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#249 November 1, 2019 from
First words (from Don):

I've been thinking about going through my back issues
looking for inspiration and I finally got around to it.
I started publishing in July of 2004 and not many of the
links in my first issue are still good but even a bad link
can sometimes lead me down an interesting rabbit hole and
produce something worth sharing, so some of the links in
this issue came from issue #001 and some were inspired by
bad links from that issue.  Hope you enjoy it.



The most current issue of this publications is also
available on our website. The address remains constant
but the contents of the page change each month.

Contact us:

Don on...



Lisa on Facebook: [facebook dot com]

Our email group is a (very) low traffic, non-topical,
'hanging with friends' sort of email discussion
group available to our friends and subscribers.
If you'd like to join the discussion, or just
lurk and 'listen in', send us a message from
our contact page and let us know what email
address you'd like to be subscribed under.


One of my favorite youtube channels is a man and his kids
making music. It's titled Isaac et Nora. Here are a couple
of examples.

What is WiFi 6 and why does it matter? [howtogeek dot com]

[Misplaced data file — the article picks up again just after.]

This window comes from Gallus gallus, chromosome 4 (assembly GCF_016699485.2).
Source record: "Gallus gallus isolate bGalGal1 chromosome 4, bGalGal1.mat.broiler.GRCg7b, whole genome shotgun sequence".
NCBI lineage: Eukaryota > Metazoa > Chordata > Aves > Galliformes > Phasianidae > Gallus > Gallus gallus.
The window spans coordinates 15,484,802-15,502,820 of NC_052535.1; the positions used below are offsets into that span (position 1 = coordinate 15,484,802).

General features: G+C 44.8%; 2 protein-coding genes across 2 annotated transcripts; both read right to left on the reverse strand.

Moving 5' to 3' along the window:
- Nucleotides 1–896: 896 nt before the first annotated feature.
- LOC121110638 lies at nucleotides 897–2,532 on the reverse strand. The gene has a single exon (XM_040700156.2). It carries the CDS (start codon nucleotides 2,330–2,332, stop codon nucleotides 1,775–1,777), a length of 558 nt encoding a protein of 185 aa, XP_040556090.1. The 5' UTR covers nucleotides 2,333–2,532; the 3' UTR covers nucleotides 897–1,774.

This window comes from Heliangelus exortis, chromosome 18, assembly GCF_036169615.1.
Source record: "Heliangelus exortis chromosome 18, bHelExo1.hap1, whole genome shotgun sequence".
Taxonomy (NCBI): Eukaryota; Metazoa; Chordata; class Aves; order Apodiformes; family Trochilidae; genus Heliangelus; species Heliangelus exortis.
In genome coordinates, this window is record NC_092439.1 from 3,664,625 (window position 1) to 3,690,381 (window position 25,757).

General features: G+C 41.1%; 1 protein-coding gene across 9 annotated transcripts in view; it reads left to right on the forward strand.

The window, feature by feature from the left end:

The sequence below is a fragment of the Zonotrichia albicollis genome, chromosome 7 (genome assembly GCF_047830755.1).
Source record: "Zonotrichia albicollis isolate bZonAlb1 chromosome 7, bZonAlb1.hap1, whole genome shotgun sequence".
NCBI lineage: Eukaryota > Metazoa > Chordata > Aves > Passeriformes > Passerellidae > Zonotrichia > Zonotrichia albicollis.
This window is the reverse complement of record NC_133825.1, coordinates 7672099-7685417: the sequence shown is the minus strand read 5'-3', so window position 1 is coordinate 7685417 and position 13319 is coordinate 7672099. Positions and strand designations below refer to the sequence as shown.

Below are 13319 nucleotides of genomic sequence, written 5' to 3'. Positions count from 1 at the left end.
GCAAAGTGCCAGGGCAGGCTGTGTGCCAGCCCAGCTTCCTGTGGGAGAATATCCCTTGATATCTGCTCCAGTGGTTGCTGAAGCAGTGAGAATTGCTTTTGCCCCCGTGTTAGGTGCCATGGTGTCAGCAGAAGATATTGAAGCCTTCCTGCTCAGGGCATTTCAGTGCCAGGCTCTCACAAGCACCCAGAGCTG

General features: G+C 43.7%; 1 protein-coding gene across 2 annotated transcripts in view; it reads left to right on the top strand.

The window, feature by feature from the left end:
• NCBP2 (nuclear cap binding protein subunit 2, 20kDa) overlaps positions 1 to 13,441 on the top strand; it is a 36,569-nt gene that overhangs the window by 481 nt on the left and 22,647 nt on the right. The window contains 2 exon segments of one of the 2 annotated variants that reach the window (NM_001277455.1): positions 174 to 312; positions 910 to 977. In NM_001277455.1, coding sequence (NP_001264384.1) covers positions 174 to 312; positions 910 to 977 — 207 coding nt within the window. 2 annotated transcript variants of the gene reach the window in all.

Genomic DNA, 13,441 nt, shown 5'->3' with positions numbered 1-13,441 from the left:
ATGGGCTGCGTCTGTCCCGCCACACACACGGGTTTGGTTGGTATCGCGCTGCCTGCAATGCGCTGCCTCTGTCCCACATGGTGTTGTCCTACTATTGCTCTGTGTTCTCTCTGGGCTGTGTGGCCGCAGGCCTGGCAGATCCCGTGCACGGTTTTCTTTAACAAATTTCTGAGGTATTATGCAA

Twobirt seems interesting but I don't know that I'd use it
and I'm inclined to wonder how long it will be free.

A good resource for electronics hobbyists.

All about Time, from the National Institute of Standards. [nist dot gov]

Eliabeth Boston doesn't write a newsletter anymore but she
has a cool blog and there's a huge amount of data in the
back issues of her ezine (available from her home page).

For folks who like to hike.

There are bad guys out there. They've always been there and
probably always will be but they never get to anybody who
knows better than to give them the chance. Knowledge rules.

I don't know if this is cool or not. It won't work on my
Linux machine.

When I switched from Windows to Linux, back in 2006, I had
no trouble finding analogs for the software I was accustomed
to using in Windows with one notable exception. I wrote my
ezine and created my website in an awesome text editor
called NoteTab. Granted, NoteTab had way more bells and
whistles than I knew how to use but it did everything I
needed it to do and there just wasn't anything like it.
Check it out.
The same company offers another app that some folks find
Note: I ultimately learned how to use Gedit to get the job
done on Linux and it too is a very cool Open Source editor
which, believe it or not, has even been ported to Windows.

The Whalesong project.

With CCleaner blacklisted by Microsoft some folks are
looking for an alternative app. Steven Gould's CleanUp!
may be a viable substitution and is also costless. (look in Products)

Are there any Trekies out there?

Educate yourself.

When I Was learning to create webpages my go-to site was the
w3 school.
I don't recall seeing this one before but it might be worth
a look.

I don't suggest you buy or try anything but this looks

All the stuff the US government figured was worth digitizing
can be found here.